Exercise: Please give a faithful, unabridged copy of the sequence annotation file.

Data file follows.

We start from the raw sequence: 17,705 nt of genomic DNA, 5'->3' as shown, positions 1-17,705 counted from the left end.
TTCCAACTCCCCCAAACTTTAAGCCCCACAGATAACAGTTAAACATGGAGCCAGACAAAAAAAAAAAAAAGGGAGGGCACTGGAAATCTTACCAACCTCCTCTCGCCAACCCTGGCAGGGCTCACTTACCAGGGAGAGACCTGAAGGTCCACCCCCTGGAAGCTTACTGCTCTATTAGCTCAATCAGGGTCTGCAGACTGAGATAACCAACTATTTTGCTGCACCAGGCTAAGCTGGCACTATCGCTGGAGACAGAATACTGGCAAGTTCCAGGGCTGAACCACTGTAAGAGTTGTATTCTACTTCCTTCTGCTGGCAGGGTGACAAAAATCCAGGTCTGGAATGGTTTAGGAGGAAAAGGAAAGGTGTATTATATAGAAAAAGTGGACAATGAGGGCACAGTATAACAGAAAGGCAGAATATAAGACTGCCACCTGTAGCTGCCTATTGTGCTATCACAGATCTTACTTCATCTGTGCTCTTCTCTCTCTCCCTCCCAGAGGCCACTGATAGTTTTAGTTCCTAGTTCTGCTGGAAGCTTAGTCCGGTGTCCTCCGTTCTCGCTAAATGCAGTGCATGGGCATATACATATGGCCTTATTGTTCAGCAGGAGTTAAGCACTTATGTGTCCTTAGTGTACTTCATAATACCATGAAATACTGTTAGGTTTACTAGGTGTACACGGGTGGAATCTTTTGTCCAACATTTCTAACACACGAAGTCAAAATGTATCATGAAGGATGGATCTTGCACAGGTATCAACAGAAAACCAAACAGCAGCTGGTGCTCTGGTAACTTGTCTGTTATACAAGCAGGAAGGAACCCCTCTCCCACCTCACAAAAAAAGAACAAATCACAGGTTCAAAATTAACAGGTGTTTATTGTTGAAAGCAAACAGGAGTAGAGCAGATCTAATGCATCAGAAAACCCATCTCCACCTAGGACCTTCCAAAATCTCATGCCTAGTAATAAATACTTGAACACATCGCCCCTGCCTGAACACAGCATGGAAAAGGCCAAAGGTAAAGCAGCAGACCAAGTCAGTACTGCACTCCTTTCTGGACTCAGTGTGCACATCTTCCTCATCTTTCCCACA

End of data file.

We start from the raw sequence: 17,705 nt of genomic DNA, 5'->3' as shown, positions 1-17,705 counted from the left end.
TTCCAACTCCCCCAAACTTTAAGCCCCACAGATAACAGTTAAACATGGAGCCAGACAAAAAAAAAAAAAAGGGAGGGCACTGGAAATCTTACCAACCTCCTCTCGCCAACCCTGGCAGGGCTCACTTACCAGGGAGAGACCTGAAGGTCCACCCCCTGGAAGCTTACTGCTCTATTAGCTCAATCAGGGTCTGCAGACTGAGATAACCAACTATTTTGCTGCACCAGGCTAAGCTGGCACTATCGCTGGAGACAGAATACTGGCAAGTTCCAGGGCTGAACCACTGTAAGAGTTGTATTCTACTTCCTTCTGCTGGCAGGGTGACAAAAATCCAGGTCTGGAATGGTTTAGGAGGAAAAGGAAAGGTGTATTATATAGAAAAAGTGGACAATGAGGGCACAGTATAACAGAAAGGCAGAATATAAGACTGCCACCTGTAGCTGCCTATTGTGCTATCACAGATCTTACTTCATCTGTGCTCTTCTCTCTCTCCCTCCCAGAGGCCACTGATAGTTTTAGTTCCTAGTTCTGCTGGAAGCTTAGTCCGGTGTCCTCCGTTCTCGCTAAATGCAGTGCATGGGCATATACATATGGCCTTATTGTTCAGCAGGAGTTAAGCACTTATGTGTCCTTAGTGTACTTCATAATACCATGAAATACTGTTAGGTTTACTAGGTGTACACGGGTGGAATCTTTTGTCCAACATTTCTAACACACGAAGTCAAAATGTATCATGAAGGATGGATCTTGCACAGGTATCAACAGAAAACCAAACAGCAGCTGGTGCTCTGGTAACTTGTCTGTTATACAAGCAGGAAGGAACCCCTCTCCCACCTCACAAAAAAAGAACAAATCACAGGTTCAAAATTAACAGGTGTTTATTGTTGAAAGCAAACAGGAGTAGAGCAGATCTAATGCATCAGAAAACCCATCTCCACCTAGGACCTTCCAAAATCTCATGCCTAGTAATAAATACTTGAACACATCGCCCCTGCCTGAACACAGCATGGAAAAGGCCAAAGGTAAAGCAGCAGACCAAGTCAGTACTGCACTCCTTTCTGGACTCAGTGTGCACATCTTCCTCATCTTTCCCACA